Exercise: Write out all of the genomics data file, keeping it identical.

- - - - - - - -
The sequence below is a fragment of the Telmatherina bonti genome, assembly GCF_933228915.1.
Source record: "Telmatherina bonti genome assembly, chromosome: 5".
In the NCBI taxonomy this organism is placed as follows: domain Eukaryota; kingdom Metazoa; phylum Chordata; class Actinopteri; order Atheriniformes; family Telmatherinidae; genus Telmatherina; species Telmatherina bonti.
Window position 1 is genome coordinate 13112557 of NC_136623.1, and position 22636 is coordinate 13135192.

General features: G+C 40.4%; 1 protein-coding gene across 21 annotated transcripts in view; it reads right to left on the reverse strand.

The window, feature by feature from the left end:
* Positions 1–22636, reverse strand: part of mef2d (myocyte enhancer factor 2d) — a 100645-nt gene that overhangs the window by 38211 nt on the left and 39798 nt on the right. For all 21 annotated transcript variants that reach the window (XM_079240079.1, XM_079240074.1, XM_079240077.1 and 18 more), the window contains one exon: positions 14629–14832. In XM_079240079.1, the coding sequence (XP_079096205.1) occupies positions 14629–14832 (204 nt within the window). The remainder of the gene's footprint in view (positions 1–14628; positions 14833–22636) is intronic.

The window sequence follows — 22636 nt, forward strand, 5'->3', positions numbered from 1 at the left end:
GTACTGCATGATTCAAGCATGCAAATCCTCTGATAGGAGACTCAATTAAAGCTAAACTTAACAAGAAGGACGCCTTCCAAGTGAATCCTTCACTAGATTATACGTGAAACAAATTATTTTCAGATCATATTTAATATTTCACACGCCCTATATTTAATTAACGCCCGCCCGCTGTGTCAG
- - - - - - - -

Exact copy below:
The sequence below is a fragment of the Telmatherina bonti genome, assembly GCF_933228915.1.
Source record: "Telmatherina bonti genome assembly, chromosome: 5".
In the NCBI taxonomy this organism is placed as follows: domain Eukaryota; kingdom Metazoa; phylum Chordata; class Actinopteri; order Atheriniformes; family Telmatherinidae; genus Telmatherina; species Telmatherina bonti.
Window position 1 is genome coordinate 13112557 of NC_136623.1, and position 22636 is coordinate 13135192.

General features: G+C 40.4%; 1 protein-coding gene across 21 annotated transcripts in view; it reads right to left on the reverse strand.

The window, feature by feature from the left end:
* Positions 1–22636, reverse strand: part of mef2d (myocyte enhancer factor 2d) — a 100645-nt gene that overhangs the window by 38211 nt on the left and 39798 nt on the right. For all 21 annotated transcript variants that reach the window (XM_079240079.1, XM_079240074.1, XM_079240077.1 and 18 more), the window contains one exon: positions 14629–14832. In XM_079240079.1, the coding sequence (XP_079096205.1) occupies positions 14629–14832 (204 nt within the window). The remainder of the gene's footprint in view (positions 1–14628; positions 14833–22636) is intronic.

The window sequence follows — 22636 nt, forward strand, 5'->3', positions numbered from 1 at the left end:
GTACTGCATGATTCAAGCATGCAAATCCTCTGATAGGAGACTCAATTAAAGCTAAACTTAACAAGAAGGACGCCTTCCAAGTGAATCCTTCACTAGATTATACGTGAAACAAATTATTTTCAGATCATATTTAATATTTCACACGCCCTATATTTAATTAACGCCCGCCCGCTGTGTCAG